Amidst Bengal's soaring success, all in a year's time, what went under the radar was Deepti's transformation from a textbook scoring-in-the-V cricketer to one who now knows aggression and when to switch between the two modes. Identifying the need to expand her horizons as a batter - with the 2018 Women's T20 WC in the Caribbean only months away - Deepti was leaning towards adopting an attacking alter ego. She went back to basics under the tutelage of her brother Sumit, or Bala bhaiya as she fondly calls him. The elder brother, himself an ex Uttar Pradesh cricketer, would carefully plan and oversee sessions on the bowling machine where Deepti would work on adding and then improving her range of shots - from lofted shots to inside-out over the covers to hooks and pulls to stepping out to slower bowlers. The initial signs of this hardwork came to light when a 100-odd crowd at Alur stood up to applaud the petite left-hander who went down on one knee and slog-swept Mansi Joshi, a pacer, for a six over midwicket in the Senior Women's T20 Challenger 2018 final.

"I myself thought that there's this need to evolve as a batter, really, and spoke to Bala bhaiya about it when I went back to Agra before 2018-19 [domestic] season. See, you cannot just play in the same flow throughout. You have to build the innings and then know when to change gears."

This new intent was quickly noticed and duly rewarded as Deepti soon was able to establish herself as a permanent fixture in India's T20 lineup, just like how she had nailed down a spot for herself in the ODIs since 2016. She brushed off the disappointment of missing out on a home T20 WC berth in 2016 by easily walking into all playing XIs of the 2018 edition in the Caribbean.

This change of approach could partially also be owed to the changing demands of the team from Deepti in the national setup, especially in ODIs. Since her record-breaking 320-run opening partnership in 2017, Deepti has donned several roles in the batting order - from adhoc opener to pinch hitter to a finisher.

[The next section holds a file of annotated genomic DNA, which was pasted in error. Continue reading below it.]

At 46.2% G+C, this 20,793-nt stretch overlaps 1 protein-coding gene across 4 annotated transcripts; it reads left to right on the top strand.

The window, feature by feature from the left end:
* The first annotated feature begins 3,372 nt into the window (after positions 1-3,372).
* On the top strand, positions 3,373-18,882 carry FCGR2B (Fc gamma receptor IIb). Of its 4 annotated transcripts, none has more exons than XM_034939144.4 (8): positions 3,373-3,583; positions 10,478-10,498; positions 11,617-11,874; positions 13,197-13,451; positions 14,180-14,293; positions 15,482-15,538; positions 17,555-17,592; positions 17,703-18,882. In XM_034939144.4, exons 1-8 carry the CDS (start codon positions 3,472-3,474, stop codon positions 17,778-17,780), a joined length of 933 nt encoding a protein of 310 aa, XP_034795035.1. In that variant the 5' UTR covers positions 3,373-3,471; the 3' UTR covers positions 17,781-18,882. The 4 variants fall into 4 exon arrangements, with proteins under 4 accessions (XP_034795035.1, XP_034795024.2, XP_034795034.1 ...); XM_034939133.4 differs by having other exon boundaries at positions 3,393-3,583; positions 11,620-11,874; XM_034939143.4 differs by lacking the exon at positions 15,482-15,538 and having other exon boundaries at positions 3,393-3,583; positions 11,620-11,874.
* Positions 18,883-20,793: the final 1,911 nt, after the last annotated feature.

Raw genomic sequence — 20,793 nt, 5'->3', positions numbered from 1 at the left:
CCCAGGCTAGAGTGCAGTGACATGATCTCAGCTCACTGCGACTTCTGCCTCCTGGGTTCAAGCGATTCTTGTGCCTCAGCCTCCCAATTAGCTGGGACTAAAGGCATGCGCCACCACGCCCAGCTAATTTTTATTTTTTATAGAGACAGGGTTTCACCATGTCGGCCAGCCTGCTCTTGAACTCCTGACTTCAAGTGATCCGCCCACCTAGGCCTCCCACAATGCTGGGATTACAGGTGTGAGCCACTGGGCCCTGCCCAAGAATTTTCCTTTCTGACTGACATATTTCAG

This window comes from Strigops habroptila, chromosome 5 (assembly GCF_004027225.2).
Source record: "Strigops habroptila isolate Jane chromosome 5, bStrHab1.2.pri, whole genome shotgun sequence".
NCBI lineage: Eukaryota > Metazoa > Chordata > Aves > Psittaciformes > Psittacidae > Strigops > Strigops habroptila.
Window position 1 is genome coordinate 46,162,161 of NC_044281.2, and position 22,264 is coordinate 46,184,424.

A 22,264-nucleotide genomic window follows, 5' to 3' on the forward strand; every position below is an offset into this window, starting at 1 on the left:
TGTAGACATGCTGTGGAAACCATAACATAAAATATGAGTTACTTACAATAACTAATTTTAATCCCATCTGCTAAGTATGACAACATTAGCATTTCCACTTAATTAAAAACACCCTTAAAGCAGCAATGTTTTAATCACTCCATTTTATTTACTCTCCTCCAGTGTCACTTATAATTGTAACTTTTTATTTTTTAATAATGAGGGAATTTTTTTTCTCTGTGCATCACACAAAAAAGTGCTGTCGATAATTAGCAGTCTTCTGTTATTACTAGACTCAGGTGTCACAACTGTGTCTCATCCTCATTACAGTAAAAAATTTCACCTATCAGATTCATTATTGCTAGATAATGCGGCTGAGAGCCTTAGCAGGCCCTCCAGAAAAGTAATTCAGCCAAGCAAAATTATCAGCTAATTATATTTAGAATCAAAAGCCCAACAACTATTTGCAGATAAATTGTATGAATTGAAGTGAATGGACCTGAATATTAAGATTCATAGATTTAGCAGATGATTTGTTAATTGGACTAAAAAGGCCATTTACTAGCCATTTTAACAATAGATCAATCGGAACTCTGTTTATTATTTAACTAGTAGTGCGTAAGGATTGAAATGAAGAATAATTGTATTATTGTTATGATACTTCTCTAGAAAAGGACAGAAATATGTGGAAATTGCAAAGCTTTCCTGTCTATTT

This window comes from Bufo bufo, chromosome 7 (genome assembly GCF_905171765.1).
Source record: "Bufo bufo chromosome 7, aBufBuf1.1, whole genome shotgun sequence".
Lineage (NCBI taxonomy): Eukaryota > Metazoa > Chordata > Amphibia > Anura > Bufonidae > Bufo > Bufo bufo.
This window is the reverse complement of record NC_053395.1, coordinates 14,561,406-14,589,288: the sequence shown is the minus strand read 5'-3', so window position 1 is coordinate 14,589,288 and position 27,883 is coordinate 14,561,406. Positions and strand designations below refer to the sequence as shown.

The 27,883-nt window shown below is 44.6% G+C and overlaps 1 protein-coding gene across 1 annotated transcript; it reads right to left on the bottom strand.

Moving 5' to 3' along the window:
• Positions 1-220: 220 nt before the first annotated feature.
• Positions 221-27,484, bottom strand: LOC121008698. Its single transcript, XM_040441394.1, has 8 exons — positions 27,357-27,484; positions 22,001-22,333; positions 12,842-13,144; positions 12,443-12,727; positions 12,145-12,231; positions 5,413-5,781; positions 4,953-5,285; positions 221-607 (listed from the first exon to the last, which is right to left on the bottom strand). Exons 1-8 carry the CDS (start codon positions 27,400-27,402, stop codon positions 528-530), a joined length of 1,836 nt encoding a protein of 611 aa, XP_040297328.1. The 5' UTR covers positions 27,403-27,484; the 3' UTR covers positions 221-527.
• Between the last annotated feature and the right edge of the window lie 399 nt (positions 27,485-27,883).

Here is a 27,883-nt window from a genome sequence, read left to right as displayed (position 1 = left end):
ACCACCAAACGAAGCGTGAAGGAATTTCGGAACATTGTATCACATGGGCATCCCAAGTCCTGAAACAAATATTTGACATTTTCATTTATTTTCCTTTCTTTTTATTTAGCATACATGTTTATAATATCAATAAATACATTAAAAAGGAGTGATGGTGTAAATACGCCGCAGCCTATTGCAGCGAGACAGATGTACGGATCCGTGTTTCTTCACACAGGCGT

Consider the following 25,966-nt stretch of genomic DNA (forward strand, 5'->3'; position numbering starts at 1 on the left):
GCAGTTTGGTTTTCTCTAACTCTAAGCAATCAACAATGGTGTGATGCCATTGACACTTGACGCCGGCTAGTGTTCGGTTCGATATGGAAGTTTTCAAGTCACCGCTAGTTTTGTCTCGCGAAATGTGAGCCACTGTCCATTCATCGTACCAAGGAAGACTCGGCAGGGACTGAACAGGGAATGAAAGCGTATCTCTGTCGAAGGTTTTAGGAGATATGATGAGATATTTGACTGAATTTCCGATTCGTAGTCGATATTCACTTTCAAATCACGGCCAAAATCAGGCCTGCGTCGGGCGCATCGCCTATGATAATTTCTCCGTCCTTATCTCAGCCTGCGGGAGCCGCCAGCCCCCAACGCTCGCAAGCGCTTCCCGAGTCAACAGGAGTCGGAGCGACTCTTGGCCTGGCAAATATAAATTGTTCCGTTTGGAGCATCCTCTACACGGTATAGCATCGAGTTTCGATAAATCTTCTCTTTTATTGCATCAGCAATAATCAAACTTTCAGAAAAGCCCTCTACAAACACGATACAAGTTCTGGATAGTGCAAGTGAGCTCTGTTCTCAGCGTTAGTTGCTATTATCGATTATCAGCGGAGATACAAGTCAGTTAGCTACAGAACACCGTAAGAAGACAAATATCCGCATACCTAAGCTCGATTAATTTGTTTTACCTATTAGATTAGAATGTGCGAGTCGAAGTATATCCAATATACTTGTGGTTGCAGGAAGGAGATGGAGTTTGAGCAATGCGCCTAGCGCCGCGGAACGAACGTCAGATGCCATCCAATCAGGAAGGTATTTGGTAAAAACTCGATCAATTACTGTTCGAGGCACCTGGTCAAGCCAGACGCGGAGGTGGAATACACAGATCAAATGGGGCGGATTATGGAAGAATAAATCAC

"When you go in the middle-order, you have to play run-a-ball. Sitting in the dug out, you have to prepare yourself for run-a-ball game, or even otherwise [depending on the situation]."

And on days batting doesn't click, like the lean patch of late in internationals, Deepti's mantra is 'keep calm and carry on'. Her extraordinary temperament and comebacks are well documented and have earned her a strong reputation from her teammates as well as rivals, who believe it's nearly impossible to shun her out of the game completely. If she doesn't get you with her batting, she'll get you with the loopy off-spin. Otherwise, there are always the sharp catches and run-outs she pulls off to remind of her usefulness in the field even on a dull day.

"See, you have three departments to contribute in. And I believe, if you fail in batting, you can always make a comeback in bowling or in fielding. So I try and forget what happened in the batting and focus on what I have at hand next. It's not easy, these comebacks, but you have to stay focussed. It's very rare that you have an bad game overall. But I don't brood over it for too long. You have to quickly switch on for the remainder of the game. I do take my lessons from it for next game, but I don't overthink what went wrong, and just think about in what way I can contribute in the rest of the game.

"I've seen Dhoni and Mithu di [Mithali Raj] do it on the field. And it's true. The more you stay calm and focussed, the more your mind can think and analyse those pressure situations better."

While Deepti may come across as a surprise pick in KSL, the dual offers are a vindication of the hard yards she's put in in adding a different dimension to her already vast skillset. If she does pull off the kind of feats she did with the Trailblazers this year, Deepti Sharma could well become a common factor in leagues around the world very soon.